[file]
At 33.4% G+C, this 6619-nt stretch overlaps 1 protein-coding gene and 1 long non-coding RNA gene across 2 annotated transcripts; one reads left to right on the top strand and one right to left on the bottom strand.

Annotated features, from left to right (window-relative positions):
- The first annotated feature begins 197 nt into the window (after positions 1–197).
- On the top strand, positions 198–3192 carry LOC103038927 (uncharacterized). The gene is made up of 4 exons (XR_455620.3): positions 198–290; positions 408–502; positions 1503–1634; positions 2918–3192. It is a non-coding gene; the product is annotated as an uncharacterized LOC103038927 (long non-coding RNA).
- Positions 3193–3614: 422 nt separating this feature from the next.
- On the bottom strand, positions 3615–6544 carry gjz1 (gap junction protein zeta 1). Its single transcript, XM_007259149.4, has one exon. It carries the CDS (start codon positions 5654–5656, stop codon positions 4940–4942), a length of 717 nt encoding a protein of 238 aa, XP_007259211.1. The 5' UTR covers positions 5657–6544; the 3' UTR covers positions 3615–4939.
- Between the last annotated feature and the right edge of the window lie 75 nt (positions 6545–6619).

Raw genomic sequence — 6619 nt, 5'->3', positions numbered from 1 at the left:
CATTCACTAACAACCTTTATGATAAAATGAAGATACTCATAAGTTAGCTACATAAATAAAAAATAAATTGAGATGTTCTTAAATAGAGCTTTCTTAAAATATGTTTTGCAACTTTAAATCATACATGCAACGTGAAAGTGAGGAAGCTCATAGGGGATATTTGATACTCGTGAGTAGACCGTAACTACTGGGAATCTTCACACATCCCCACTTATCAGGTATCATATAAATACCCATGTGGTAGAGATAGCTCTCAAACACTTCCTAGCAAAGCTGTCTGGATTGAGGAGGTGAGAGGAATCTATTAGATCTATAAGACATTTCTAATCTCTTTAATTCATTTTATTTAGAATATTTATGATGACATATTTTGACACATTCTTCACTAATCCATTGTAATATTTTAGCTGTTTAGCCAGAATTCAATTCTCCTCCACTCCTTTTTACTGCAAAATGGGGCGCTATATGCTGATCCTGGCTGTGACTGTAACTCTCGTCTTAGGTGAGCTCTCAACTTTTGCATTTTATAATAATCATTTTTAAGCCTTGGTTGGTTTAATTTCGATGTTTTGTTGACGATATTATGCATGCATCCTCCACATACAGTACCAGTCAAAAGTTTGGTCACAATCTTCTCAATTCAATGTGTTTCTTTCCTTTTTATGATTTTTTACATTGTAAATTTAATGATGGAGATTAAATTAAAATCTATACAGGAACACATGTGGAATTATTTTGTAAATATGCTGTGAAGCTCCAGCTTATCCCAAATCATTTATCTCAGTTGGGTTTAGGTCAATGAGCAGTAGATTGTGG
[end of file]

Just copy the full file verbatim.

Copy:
At 33.4% G+C, this 6619-nt stretch overlaps 1 protein-coding gene and 1 long non-coding RNA gene across 2 annotated transcripts; one reads left to right on the top strand and one right to left on the bottom strand.

Annotated features, from left to right (window-relative positions):
- The first annotated feature begins 197 nt into the window (after positions 1–197).
- On the top strand, positions 198–3192 carry LOC103038927 (uncharacterized). The gene is made up of 4 exons (XR_455620.3): positions 198–290; positions 408–502; positions 1503–1634; positions 2918–3192. It is a non-coding gene; the product is annotated as an uncharacterized LOC103038927 (long non-coding RNA).
- Positions 3193–3614: 422 nt separating this feature from the next.
- On the bottom strand, positions 3615–6544 carry gjz1 (gap junction protein zeta 1). Its single transcript, XM_007259149.4, has one exon. It carries the CDS (start codon positions 5654–5656, stop codon positions 4940–4942), a length of 717 nt encoding a protein of 238 aa, XP_007259211.1. The 5' UTR covers positions 5657–6544; the 3' UTR covers positions 3615–4939.
- Between the last annotated feature and the right edge of the window lie 75 nt (positions 6545–6619).

Raw genomic sequence — 6619 nt, 5'->3', positions numbered from 1 at the left:
CATTCACTAACAACCTTTATGATAAAATGAAGATACTCATAAGTTAGCTACATAAATAAAAAATAAATTGAGATGTTCTTAAATAGAGCTTTCTTAAAATATGTTTTGCAACTTTAAATCATACATGCAACGTGAAAGTGAGGAAGCTCATAGGGGATATTTGATACTCGTGAGTAGACCGTAACTACTGGGAATCTTCACACATCCCCACTTATCAGGTATCATATAAATACCCATGTGGTAGAGATAGCTCTCAAACACTTCCTAGCAAAGCTGTCTGGATTGAGGAGGTGAGAGGAATCTATTAGATCTATAAGACATTTCTAATCTCTTTAATTCATTTTATTTAGAATATTTATGATGACATATTTTGACACATTCTTCACTAATCCATTGTAATATTTTAGCTGTTTAGCCAGAATTCAATTCTCCTCCACTCCTTTTTACTGCAAAATGGGGCGCTATATGCTGATCCTGGCTGTGACTGTAACTCTCGTCTTAGGTGAGCTCTCAACTTTTGCATTTTATAATAATCATTTTTAAGCCTTGGTTGGTTTAATTTCGATGTTTTGTTGACGATATTATGCATGCATCCTCCACATACAGTACCAGTCAAAAGTTTGGTCACAATCTTCTCAATTCAATGTGTTTCTTTCCTTTTTATGATTTTTTACATTGTAAATTTAATGATGGAGATTAAATTAAAATCTATACAGGAACACATGTGGAATTATTTTGTAAATATGCTGTGAAGCTCCAGCTTATCCCAAATCATTTATCTCAGTTGGGTTTAGGTCAATGAGCAGTAGATTGTGG